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Dr. Andrew R. Campbell                       *
Professor of Geology                         *
Dept. of Earth and Environmental Science     *
New Mexico Tech                              *
Socorro NM 87801                             *
Phone: 505-835-5327                          *
Fax:   505-835-6436                          *
e-mail: campbell@mailhost.nmt.edu            *
www.ees.nmt.edu                              *
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Dear Jean,

Are your fluid inclusions primary or secondary? If they are secondary, you may try to measure the orientation of the microcracks (fluid inclusion planes) and compare them with the different stress fields as they are known in your area. This may give you an approximation (no more) on the age of your fluid inclusions.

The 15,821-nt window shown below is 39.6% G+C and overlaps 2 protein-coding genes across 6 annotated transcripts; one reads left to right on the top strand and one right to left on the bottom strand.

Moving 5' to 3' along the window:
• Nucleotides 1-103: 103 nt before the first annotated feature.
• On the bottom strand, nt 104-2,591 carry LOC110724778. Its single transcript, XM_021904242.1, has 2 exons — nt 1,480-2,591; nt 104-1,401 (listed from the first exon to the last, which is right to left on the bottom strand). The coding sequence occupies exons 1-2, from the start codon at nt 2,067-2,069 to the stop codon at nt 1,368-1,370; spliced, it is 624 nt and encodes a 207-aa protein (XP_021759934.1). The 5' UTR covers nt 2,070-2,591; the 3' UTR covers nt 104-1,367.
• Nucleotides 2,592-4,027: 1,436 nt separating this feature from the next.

Best regards
Anne-Marie

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Anne-Marie Boullier
C.N.R.S. - Laboratoire de Geophysique Interne et Tectonophysique
BP 53X 38041 GRENOBLE CEDEX 9
France
Tel +33 4 76 82 81 16
Fax +33 4 76 82 81 01
Anne-Marie.Boullier@obs.ujf-grenoble.fr
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Dear all,

Yes, Wally and others, I am (again) out here...

Direct dating of fluid inclusions -- Although highly desirable, I have many concerns, that this is not really feasible at present, despite the recent, great analytical advances in radiogenic isotope geochemistry ... The literature provides us with lots of unsuccessful examples (ours included). I hope things will improve in future...

As for any conventional isochron approach (Rb-Sr, Sm-Nd, ....) we need BOTH spread in the parent/daughter element ratio AND constant initial isotopic composition of the daughter element for producing any "fluid inclusion isochron" - Two prerequisites which appear to almost exclude each other in the hydrothermal environment which deals with highly complex, open systems (except maybe for magmatic-hydrothermal systems, e.g. Shepherd and Darbyshire, 1981, Nature 290, p. 578).